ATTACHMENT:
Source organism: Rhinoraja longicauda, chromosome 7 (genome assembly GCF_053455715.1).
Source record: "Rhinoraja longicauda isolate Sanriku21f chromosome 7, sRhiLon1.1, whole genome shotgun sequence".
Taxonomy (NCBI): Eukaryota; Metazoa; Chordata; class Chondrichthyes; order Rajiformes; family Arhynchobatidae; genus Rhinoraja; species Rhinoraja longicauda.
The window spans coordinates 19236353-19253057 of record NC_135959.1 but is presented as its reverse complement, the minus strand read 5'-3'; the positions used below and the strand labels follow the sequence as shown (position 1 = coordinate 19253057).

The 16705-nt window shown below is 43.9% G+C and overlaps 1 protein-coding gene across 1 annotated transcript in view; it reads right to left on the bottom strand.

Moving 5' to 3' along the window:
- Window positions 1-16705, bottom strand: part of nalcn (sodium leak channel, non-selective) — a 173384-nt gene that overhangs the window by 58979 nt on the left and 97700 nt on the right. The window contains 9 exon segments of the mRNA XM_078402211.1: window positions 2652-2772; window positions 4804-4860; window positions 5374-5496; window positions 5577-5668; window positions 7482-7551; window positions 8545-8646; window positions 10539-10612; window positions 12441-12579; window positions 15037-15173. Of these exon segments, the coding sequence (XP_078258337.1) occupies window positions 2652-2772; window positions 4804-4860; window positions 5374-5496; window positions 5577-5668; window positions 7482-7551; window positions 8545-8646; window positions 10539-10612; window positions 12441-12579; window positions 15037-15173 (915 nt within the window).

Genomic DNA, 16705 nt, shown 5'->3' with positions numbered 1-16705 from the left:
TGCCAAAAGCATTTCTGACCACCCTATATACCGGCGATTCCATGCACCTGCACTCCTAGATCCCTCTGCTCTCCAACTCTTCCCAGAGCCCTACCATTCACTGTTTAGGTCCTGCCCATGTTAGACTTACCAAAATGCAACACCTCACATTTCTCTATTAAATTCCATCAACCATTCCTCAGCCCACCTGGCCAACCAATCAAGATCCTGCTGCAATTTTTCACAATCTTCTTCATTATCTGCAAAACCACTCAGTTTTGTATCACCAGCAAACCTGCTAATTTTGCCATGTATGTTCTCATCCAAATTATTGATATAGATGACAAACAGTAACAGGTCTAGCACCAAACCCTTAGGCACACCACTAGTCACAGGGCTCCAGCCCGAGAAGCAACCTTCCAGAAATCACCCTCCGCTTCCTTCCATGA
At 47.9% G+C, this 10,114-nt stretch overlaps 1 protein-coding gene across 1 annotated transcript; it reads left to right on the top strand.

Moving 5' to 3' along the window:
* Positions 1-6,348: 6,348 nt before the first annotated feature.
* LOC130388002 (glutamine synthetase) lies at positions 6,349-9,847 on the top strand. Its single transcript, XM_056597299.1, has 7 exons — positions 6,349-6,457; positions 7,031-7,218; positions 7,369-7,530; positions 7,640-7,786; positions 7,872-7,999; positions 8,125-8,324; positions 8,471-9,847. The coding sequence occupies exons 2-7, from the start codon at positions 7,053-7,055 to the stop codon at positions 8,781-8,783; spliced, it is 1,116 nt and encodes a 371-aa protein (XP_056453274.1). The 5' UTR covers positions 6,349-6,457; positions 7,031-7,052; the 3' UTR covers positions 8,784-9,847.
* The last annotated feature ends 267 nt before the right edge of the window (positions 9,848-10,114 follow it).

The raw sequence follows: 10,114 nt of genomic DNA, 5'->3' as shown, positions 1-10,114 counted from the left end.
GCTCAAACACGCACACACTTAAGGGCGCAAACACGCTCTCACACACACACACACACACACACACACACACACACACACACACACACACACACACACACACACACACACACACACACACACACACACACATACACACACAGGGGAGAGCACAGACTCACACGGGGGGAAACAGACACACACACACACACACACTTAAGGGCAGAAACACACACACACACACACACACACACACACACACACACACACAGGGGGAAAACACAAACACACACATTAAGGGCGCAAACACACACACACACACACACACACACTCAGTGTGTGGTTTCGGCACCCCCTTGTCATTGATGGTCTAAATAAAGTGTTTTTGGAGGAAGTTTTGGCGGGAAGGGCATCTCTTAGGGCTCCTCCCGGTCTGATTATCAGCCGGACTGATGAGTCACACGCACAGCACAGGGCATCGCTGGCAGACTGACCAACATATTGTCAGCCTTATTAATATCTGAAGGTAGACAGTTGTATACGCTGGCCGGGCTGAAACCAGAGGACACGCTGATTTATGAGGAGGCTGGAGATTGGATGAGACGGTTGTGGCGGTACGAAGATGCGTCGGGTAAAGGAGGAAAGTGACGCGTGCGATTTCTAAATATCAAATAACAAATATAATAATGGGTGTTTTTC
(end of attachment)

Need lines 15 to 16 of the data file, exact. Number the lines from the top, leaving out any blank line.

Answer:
The raw sequence follows: 10,114 nt of genomic DNA, 5'->3' as shown, positions 1-10,114 counted from the left end.
GCTCAAACACGCACACACTTAAGGGCGCAAACACGCTCTCACACACACACACACACACACACACACACACACACACACACACACACACACACACACACACACACACACACACACACACACACACACACATACACACACAGGGGAGAGCACAGACTCACACGGGGGGAAACAGACACACACACACACACACACTTAAGGGCAGAAACACACACACACACACACACACACACACACACACACACACACAGGGGGAAAACACAAACACACACATTAAGGGCGCAAACACACACACACACACACACACACACTCAGTGTGTGGTTTCGGCACCCCCTTGTCATTGATGGTCTAAATAAAGTGTTTTTGGAGGAAGTTTTGGCGGGAAGGGCATCTCTTAGGGCTCCTCCCGGTCTGATTATCAGCCGGACTGATGAGTCACACGCACAGCACAGGGCATCGCTGGCAGACTGACCAACATATTGTCAGCCTTATTAATATCTGAAGGTAGACAGTTGTATACGCTGGCCGGGCTGAAACCAGAGGACACGCTGATTTATGAGGAGGCTGGAGATTGGATGAGACGGTTGTGGCGGTACGAAGATGCGTCGGGTAAAGGAGGAAAGTGACGCGTGCGATTTCTAAATATCAAATAACAAATATAATAATGGGTGTTTTTC